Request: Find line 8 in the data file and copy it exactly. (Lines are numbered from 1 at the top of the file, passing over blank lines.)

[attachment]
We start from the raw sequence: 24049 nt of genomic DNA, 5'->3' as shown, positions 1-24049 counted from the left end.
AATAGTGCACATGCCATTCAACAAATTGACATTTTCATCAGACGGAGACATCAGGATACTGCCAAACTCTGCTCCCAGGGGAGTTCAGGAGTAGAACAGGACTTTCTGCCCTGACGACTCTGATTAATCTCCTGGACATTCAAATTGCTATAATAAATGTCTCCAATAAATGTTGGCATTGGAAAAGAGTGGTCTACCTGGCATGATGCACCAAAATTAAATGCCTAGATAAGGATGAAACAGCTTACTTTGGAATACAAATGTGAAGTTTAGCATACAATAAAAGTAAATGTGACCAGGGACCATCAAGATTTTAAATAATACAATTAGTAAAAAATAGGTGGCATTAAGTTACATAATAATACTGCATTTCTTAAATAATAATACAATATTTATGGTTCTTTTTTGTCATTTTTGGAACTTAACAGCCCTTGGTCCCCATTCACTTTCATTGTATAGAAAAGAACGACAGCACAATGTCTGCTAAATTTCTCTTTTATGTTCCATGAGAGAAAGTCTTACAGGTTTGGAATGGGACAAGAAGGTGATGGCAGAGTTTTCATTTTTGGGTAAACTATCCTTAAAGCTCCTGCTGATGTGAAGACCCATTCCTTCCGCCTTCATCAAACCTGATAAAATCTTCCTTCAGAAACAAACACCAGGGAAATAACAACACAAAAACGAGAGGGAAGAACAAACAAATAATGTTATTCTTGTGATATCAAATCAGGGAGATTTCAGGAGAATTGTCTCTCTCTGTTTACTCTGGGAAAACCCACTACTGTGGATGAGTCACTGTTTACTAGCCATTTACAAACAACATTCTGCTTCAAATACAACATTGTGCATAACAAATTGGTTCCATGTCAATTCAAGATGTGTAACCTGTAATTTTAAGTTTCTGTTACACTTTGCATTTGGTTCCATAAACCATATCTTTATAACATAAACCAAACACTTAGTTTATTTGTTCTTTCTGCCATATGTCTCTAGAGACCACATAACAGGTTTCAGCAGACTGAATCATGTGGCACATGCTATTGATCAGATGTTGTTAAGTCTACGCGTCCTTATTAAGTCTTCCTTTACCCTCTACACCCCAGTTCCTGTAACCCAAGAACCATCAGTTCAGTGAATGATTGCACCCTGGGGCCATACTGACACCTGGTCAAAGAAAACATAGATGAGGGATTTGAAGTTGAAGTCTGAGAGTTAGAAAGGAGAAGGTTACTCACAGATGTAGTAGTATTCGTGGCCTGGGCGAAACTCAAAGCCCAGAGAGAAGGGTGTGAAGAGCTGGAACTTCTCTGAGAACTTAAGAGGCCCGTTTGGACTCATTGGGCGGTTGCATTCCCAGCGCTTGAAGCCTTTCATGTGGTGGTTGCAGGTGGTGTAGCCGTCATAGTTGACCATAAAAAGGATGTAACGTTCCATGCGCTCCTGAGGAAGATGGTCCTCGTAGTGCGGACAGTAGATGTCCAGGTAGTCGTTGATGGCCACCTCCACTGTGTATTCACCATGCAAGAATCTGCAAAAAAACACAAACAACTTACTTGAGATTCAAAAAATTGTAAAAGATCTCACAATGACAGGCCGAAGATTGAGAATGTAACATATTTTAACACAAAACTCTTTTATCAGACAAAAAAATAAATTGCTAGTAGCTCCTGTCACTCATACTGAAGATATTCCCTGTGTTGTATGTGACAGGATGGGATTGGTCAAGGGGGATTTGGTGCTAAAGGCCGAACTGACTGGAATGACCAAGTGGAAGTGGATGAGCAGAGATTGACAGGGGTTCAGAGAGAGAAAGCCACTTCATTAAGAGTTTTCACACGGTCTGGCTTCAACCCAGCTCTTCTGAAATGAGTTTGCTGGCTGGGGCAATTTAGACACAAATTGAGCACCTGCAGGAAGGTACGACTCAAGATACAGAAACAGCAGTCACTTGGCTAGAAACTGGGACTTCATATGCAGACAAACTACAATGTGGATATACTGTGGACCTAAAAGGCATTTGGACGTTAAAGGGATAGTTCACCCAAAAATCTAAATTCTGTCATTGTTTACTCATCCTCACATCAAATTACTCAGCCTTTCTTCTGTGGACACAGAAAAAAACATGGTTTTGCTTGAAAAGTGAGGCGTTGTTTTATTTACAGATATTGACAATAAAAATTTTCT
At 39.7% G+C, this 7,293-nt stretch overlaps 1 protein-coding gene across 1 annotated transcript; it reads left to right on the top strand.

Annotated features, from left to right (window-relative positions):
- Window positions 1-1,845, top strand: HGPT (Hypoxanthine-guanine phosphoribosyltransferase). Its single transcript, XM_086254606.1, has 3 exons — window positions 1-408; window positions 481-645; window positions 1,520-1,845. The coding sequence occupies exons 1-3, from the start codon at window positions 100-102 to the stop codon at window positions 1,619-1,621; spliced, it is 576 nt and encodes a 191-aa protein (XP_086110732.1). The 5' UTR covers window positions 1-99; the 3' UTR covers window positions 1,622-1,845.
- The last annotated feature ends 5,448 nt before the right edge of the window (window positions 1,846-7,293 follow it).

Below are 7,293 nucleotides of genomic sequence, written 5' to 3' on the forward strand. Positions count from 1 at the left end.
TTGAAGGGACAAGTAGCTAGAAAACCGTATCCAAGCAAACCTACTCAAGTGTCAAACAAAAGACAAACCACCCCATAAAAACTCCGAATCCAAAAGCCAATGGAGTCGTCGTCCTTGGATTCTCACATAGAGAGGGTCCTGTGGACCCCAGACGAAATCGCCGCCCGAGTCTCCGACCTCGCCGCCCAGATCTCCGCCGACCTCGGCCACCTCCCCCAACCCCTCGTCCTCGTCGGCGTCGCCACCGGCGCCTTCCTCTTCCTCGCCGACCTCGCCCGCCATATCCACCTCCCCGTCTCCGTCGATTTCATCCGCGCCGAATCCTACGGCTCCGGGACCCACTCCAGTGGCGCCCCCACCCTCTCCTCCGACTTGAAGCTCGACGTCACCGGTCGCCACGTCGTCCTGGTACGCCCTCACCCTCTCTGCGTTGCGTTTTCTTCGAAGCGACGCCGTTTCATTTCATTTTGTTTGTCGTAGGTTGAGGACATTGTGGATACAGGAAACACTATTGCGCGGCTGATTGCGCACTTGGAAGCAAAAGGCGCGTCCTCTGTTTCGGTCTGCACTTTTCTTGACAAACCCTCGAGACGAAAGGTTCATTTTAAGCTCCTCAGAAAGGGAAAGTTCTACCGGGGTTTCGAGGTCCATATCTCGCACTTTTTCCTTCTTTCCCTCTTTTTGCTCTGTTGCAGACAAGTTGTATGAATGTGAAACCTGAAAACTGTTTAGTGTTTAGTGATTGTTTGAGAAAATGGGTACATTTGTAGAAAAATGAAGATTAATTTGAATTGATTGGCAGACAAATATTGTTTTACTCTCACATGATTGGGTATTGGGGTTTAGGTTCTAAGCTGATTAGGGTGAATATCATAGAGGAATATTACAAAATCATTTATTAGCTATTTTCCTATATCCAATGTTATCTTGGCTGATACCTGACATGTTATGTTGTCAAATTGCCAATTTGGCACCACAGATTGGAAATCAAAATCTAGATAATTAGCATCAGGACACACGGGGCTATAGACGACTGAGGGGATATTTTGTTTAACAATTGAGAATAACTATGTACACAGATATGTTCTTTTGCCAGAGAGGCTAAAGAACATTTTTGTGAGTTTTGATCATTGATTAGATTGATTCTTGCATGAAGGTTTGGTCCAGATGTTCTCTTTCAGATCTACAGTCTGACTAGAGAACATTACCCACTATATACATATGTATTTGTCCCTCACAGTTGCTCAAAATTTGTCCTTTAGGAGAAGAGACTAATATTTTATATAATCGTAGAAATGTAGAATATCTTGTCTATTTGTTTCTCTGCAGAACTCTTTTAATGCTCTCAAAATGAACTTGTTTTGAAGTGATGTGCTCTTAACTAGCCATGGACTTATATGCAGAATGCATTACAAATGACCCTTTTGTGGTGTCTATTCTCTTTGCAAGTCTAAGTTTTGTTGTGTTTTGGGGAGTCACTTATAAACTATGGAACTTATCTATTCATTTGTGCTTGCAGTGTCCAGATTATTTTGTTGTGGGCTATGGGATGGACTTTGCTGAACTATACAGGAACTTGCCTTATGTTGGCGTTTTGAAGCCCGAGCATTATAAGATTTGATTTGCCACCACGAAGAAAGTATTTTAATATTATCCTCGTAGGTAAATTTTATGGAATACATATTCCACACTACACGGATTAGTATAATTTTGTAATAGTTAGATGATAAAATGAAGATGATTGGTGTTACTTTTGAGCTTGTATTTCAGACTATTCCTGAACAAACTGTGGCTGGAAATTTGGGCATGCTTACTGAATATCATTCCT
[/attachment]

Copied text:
TTGAAGGGACAAGTAGCTAGAAAACCGTATCCAAGCAAACCTACTCAAGTGTCAAACAAAAGACAAACCACCCCATAAAAACTCCGAATCCAAAAGCCAATGGAGTCGTCGTCCTTGGATTCTCACATAGAGAGGGTCCTGTGGACCCCAGACGAAATCGCCGCCCGAGTCTCCGACCTCGCCGCCCAGATCTCCGCCGACCTCGGCCACCTCCCCCAACCCCTCGTCCTCGTCGGCGTCGCCACCGGCGCCTTCCTCTTCCTCGCCGACCTCGCCCGCCATATCCACCTCCCCGTCTCCGTCGATTTCATCCGCGCCGAATCCTACGGCTCCGGGACCCACTCCAGTGGCGCCCCCACCCTCTCCTCCGACTTGAAGCTCGACGTCACCGGTCGCCACGTCGTCCTGGTACGCCCTCACCCTCTCTGCGTTGCGTTTTCTTCGAAGCGACGCCGTTTCATTTCATTTTGTTTGTCGTAGGTTGAGGACATTGTGGATACAGGAAACACTATTGCGCGGCTGATTGCGCACTTGGAAGCAAAAGGCGCGTCCTCTGTTTCGGTCTGCACTTTTCTTGACAAACCCTCGAGACGAAAGGTTCATTTTAAGCTCCTCAGAAAGGGAAAGTTCTACCGGGGTTTCGAGGTCCATATCTCGCACTTTTTCCTTCTTTCCCTCTTTTTGCTCTGTTGCAGACAAGTTGTATGAATGTGAAACCTGAAAACTGTTTAGTGTTTAGTGATTGTTTGAGAAAATGGGTACATTTGTAGAAAAATGAAGATTAATTTGAATTGATTGGCAGACAAATATTGTTTTACTCTCACATGATTGGGTATTGGGGTTTAGGTTCTAAGCTGATTAGGGTGAATATCATAGAGGAATATTACAAAATCATTTATTAGCTATTTTCCTATATCCAATGTTATCTTGGCTGATACCTGACATGTTATGTTGTCAAATTGCCAATTTGGCACCACAGATTGGAAATCAAAATCTAGATAATTAGCATCAGGACACACGGGGCTATAGACGACTGAGGGGATATTTTGTTTAACAATTGAGAATAACTATGTACACAGATATGTTCTTTTGCCAGAGAGGCTAAAGAACATTTTTGTGAGTTTTGATCATTGATTAGATTGATTCTTGCATGAAGGTTTGGTCCAGATGTTCTCTTTCAGATCTACAGTCTGACTAGAGAACATTACCCACTATATACATATGTATTTGTCCCTCACAGTTGCTCAAAATTTGTCCTTTAGGAGAAGAGACTAATATTTTATATAATCGTAGAAATGTAGAATATCTTGTCTATTTGTTTCTCTGCAGAACTCTTTTAATGCTCTCAAAATGAACTTGTTTTGAAGTGATGTGCTCTTAACTAGCCATGGACTTATATGCAGAATGCATTACAAATGACCCTTTTGTGGTGTCTATTCTCTTTGCAAGTCTAAGTTTTGTTGTGTTTTGGGGAGTCACTTATAAACTATGGAACTTATCTATTCATTTGTGCTTGCAGTGTCCAGATTATTTTGTTGTGGGCTATGGGATGGACTTTGCTGAACTATACAGGAACTTGCCTTATGTTGGCGTTTTGAAGCCCGAGCATTATAAGATTTGATTTGCCACCACGAAGAAAGTATTTTAATATTATCCTCGTAGGTAAATTTTATGGAATACATATTCCACACTACACGGATTAGTATAATTTTGTAATAGTTAGATGATAAAATGAAGATGATTGGTGTTACTTTTGAGCTTGTATTTCAGACTATTCCTGAACAAACTGTGGCTGGAAATTTGGGCATGCTTACTGAATATCATTCCT